Dallas Says Ordinance Puts Holes in Shoddy Street Work

Dallas city leaders say a tougher ordinance is smoothing out potholes troubles from utility work.

Streets in bad shape are one of the biggest complaints at City Hall. Dallas toughened up an ordinance in 2006 that makes utility contractors more responsible for ruined roads.

Potholes from old patching methods on streets such as Ross Avenue can make for bumpy rides.

"They come and fixed it a couple of times, but it goes back to the way it was," resident Franky Bernal said.

He said he avoids taking the bumps by using routes that avoid the area.

"It's been a frustration to me, and I could certainly focus my frustrations elsewhere," Councilwoman Angela Hunt said.

But city officials told the City Council Transportation and Environment Committee on Monday that the tougher ordinance should help streets that have recently seen utility work. The ordinance forbids strip patching, requires larger repaving of utility repairs and mandates a five-year warranty from contractors.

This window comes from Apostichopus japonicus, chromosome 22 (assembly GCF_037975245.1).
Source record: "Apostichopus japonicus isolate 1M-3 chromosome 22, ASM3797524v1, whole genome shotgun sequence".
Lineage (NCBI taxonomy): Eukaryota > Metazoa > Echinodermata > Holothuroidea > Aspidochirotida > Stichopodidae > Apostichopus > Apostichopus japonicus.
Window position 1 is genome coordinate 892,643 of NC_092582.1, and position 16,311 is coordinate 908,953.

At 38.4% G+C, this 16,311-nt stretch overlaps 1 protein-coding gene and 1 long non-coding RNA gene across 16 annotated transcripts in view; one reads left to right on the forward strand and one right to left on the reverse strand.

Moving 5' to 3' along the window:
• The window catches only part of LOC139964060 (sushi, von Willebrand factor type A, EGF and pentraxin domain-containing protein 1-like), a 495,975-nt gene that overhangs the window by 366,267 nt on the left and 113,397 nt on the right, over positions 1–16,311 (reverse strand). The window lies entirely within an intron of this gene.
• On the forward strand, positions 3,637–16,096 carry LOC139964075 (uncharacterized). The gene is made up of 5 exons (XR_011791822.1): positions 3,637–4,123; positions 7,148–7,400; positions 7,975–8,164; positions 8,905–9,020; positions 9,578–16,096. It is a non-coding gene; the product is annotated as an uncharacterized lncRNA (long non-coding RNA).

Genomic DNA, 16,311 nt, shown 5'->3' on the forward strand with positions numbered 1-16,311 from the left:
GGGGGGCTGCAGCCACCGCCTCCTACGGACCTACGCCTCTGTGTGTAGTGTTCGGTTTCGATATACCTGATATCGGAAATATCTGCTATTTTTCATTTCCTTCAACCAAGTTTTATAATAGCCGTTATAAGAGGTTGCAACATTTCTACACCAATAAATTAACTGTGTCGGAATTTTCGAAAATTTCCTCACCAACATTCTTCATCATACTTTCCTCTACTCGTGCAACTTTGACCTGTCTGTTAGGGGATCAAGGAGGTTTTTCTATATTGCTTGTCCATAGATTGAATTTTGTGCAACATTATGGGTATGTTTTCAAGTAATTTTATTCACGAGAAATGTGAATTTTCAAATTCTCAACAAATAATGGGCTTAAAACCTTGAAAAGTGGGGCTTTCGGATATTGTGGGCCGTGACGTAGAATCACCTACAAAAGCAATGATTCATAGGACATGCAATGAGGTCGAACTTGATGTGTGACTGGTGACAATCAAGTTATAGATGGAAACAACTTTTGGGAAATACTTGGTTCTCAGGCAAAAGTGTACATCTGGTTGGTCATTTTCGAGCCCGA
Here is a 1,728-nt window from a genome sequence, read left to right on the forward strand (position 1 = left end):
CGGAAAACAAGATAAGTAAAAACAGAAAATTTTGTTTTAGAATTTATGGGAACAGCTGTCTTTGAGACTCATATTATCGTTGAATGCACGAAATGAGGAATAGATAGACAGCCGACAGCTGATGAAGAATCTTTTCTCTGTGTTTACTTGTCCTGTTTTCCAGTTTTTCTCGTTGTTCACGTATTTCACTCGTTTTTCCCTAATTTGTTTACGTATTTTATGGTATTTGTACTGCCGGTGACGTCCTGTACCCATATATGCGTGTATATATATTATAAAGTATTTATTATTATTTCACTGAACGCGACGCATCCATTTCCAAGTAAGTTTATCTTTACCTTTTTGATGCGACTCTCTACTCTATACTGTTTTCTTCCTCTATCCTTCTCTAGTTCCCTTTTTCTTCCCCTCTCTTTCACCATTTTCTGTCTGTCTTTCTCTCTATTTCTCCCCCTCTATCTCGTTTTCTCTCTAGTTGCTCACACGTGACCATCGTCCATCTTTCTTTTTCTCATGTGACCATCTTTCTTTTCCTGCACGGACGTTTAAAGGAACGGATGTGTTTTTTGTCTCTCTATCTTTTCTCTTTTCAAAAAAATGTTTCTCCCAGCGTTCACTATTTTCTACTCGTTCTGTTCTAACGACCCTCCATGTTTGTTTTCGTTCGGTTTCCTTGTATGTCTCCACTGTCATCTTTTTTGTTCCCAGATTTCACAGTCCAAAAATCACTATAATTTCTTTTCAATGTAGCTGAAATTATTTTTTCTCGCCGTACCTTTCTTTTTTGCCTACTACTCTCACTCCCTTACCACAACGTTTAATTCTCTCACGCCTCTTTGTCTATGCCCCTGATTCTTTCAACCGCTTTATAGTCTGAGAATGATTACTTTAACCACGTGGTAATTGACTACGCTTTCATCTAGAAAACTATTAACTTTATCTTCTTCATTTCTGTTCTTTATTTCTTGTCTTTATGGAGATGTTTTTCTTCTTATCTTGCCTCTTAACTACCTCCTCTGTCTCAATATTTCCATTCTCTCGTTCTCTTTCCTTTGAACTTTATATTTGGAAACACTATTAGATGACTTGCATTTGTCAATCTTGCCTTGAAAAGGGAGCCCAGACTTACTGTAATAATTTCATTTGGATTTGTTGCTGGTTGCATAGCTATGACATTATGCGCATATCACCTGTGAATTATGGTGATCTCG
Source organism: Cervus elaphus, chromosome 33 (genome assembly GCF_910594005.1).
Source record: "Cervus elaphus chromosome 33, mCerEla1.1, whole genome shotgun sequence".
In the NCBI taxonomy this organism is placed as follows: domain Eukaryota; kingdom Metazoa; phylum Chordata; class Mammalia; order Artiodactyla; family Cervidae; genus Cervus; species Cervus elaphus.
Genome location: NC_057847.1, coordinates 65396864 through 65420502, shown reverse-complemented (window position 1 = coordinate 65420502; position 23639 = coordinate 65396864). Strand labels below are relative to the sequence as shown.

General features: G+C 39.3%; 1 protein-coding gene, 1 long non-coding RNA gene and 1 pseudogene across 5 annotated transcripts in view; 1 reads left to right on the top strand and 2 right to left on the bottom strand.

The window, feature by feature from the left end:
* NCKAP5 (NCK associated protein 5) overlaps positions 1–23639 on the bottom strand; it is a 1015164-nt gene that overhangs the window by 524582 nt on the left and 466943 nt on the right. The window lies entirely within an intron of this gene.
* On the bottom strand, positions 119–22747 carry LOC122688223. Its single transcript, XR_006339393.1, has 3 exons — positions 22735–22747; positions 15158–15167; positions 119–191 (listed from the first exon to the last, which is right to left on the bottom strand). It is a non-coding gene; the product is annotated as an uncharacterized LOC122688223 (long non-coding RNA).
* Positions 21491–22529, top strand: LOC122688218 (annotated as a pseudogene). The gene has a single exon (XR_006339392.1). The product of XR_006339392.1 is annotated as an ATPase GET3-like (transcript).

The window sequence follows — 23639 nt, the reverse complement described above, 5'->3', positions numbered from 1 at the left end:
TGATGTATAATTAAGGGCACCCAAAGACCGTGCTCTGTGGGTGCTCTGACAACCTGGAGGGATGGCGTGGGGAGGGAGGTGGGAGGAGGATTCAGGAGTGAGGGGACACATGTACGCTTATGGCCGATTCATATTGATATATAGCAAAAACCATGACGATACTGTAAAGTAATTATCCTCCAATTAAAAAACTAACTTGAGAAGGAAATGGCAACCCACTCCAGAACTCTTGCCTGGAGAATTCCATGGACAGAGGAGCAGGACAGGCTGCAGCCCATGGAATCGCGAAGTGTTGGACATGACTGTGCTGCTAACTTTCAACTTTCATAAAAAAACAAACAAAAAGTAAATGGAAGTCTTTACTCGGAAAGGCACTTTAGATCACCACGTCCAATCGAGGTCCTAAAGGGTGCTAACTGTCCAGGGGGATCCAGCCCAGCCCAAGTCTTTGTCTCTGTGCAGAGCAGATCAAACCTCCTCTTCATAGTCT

"Lets us make sure that we have the personnel to check those streets, because the streets right now I'm talking about now might cost millions of dollars just to get a repair," Councilman Tennell Atkins said.

City officials said they have enough people to inspect utility repairs and ensure new work is done properly. But the problems with earlier patches may continue to haunt Dallas -- especially since budgets cut trimmed funds for street maintenance.

Get More: Street Cut Standards and Implementation briefing

NBCDFW's Ken Kalthoff contributed to this report.

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